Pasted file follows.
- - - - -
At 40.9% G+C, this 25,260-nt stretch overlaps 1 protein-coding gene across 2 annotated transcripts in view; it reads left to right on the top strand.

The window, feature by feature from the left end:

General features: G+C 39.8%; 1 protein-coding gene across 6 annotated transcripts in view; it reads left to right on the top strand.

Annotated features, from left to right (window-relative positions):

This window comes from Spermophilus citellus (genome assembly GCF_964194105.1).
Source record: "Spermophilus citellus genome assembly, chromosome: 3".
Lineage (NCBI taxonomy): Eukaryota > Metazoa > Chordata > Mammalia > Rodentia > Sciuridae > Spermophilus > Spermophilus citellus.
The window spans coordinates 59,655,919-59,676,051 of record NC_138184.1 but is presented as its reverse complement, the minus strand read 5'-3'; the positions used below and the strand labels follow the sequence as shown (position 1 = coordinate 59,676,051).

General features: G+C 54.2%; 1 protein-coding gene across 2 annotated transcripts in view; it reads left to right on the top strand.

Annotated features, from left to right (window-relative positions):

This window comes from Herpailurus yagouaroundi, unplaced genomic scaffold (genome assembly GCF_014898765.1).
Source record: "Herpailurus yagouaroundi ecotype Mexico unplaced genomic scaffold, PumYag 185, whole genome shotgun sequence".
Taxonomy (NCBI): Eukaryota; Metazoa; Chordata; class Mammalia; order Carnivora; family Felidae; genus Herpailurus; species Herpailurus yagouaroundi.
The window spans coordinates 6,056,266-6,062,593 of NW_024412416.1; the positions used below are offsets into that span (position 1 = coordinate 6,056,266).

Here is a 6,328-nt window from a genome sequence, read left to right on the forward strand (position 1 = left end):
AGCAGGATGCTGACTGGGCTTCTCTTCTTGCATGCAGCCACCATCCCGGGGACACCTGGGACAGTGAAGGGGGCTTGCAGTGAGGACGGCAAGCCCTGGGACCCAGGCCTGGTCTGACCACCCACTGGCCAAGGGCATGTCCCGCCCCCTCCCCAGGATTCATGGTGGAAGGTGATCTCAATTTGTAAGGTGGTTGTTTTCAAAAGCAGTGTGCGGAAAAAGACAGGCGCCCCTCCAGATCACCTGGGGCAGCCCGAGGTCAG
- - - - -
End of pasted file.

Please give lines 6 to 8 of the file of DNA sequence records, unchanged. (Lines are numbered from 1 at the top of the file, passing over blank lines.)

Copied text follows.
Source record: "Spermophilus citellus genome assembly, chromosome: 3".
Lineage (NCBI taxonomy): Eukaryota > Metazoa > Chordata > Mammalia > Rodentia > Sciuridae > Spermophilus > Spermophilus citellus.
The window spans coordinates 59,655,919-59,676,051 of record NC_138184.1 but is presented as its reverse complement, the minus strand read 5'-3'; the positions used below and the strand labels follow the sequence as shown (position 1 = coordinate 59,676,051).